Lunch today was in Old Town Scottsdale (also called downtown Scottsdale). I had researched Old Town Scottsdale several months ago and printed out a map and a list of restaurants for the tour guests to refer to as they walked the few blocks looking for a place to eat. The area had fine stores such as an Apple Store, Sophia, and H&M. The section known as The Quad had tables, chairs, shade, and mists of water falling down from buildings to keep us cool. It was a lovely place to have lunch and everyone enjoyed it. But we were all baffled. We were supposed to eat in a more historic section of Old Town Scottsdale; but this area was extremely modern. Hmmmmm….
Walt picked us up at the Bus Stop that came equipped with a modern shaded structure we all could sit under to wait for the bus. I asked Walt what he accomplished while we were eating and he said, “I was riding around trying to find Old Town Scottsdale and succeeded.” HISTORIC Old Town Scottsdale was 30 minutes away on the opposite end of Scottsdale Road. I couldn’t believe it! How could I have gone wrong? Was my research wrong? Was Google wrong? It was certainly confusing!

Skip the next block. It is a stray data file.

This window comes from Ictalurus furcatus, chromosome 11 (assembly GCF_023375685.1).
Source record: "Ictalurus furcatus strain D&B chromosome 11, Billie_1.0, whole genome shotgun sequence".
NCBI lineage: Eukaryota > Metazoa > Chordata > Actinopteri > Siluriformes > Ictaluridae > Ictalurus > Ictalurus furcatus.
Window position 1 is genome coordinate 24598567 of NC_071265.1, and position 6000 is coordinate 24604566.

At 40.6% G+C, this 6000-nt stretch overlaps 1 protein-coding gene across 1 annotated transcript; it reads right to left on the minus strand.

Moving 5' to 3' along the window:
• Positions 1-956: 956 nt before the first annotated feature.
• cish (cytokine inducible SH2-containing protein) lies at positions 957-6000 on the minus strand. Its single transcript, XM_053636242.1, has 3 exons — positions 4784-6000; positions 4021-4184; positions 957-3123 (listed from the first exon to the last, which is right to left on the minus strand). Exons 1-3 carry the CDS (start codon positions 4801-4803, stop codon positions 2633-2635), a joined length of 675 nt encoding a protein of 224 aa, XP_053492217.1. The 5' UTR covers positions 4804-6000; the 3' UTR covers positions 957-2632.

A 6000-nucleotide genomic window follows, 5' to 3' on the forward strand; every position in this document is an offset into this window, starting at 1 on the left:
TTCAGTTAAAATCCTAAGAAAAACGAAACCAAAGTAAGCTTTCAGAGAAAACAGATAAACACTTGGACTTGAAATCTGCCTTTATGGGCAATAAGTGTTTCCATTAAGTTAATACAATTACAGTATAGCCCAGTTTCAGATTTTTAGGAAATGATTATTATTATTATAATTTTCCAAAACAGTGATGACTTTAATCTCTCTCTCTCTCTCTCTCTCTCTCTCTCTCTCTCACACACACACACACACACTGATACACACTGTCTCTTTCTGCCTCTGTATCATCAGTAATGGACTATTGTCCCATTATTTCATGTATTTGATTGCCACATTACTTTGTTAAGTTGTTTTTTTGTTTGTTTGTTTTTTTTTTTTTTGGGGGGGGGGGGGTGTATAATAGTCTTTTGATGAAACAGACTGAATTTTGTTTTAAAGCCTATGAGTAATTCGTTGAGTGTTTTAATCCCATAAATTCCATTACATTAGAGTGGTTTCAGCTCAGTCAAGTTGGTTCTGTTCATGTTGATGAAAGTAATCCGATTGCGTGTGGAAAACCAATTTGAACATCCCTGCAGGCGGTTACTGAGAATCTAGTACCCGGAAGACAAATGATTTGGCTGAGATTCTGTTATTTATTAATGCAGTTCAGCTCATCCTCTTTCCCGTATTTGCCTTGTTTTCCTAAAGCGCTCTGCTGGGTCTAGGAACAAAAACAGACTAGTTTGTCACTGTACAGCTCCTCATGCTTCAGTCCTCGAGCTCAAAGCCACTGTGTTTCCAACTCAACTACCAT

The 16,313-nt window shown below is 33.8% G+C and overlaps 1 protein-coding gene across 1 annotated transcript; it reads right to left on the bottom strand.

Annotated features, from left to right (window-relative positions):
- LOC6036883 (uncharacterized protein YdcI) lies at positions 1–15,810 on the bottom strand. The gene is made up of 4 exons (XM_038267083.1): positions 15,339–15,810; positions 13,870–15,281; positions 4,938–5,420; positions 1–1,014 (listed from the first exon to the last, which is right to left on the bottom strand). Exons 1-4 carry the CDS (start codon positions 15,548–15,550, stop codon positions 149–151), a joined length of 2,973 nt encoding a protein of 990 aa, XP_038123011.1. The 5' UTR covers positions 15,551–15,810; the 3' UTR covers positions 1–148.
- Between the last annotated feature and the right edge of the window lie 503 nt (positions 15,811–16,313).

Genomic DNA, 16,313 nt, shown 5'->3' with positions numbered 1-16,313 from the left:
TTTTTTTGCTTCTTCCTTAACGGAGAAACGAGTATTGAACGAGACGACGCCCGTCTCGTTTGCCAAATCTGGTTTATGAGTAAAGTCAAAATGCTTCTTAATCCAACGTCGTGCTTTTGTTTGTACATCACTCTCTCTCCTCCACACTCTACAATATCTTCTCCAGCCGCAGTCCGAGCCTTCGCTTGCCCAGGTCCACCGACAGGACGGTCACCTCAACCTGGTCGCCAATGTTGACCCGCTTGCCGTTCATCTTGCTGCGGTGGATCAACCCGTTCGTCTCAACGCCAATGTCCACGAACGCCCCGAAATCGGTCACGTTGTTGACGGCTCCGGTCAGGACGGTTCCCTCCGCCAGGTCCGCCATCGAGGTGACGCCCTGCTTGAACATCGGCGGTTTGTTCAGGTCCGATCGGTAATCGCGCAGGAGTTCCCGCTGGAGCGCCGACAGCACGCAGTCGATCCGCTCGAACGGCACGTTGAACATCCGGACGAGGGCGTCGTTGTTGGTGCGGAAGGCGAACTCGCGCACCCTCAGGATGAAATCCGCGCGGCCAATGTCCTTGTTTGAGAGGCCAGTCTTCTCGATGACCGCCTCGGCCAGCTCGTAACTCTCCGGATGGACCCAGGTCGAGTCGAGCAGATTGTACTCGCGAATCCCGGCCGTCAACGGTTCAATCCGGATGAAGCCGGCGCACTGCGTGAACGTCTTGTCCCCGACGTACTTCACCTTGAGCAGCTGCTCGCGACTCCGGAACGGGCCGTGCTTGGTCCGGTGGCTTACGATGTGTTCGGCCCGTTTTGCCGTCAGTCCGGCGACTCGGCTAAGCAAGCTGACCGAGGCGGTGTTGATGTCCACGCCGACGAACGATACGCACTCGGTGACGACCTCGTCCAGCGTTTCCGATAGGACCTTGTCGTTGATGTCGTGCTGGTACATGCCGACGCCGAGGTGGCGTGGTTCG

Next up was the Western Spirit Museum, also called Scottsdale’s Museum of the West. Two docents divided our group in half while I went up to the register to pay. I was totally confused about this “Old Town Scottsdale” thing and politely asked the kind people at the counter to help me understand the difference between the two “Old Towns.” They handed me a helpful map of Old Town Scottsdale along with a great list of restaurants in a short three block radius. I told them about my research a few months ago and they enlightened me by saying, “By Googling ‘Old Town Scottsdale’, you were taken to that more modern section of Scottsdale for some unexplained reason. You needed to go to www.experiencescottsdale.com to find information on Old Time Scottsdale.” WHO KNEW? Later on the bus, I explained what I just learned and apologized to the tour guests. They were very kind in responding that they enjoyed that area and had a good lunch anyway. As I thought about it more, it might have been too uncomfortable in this 104° heat to walk around unshaded Old Town. Perhaps this was a case when things just happened for the best.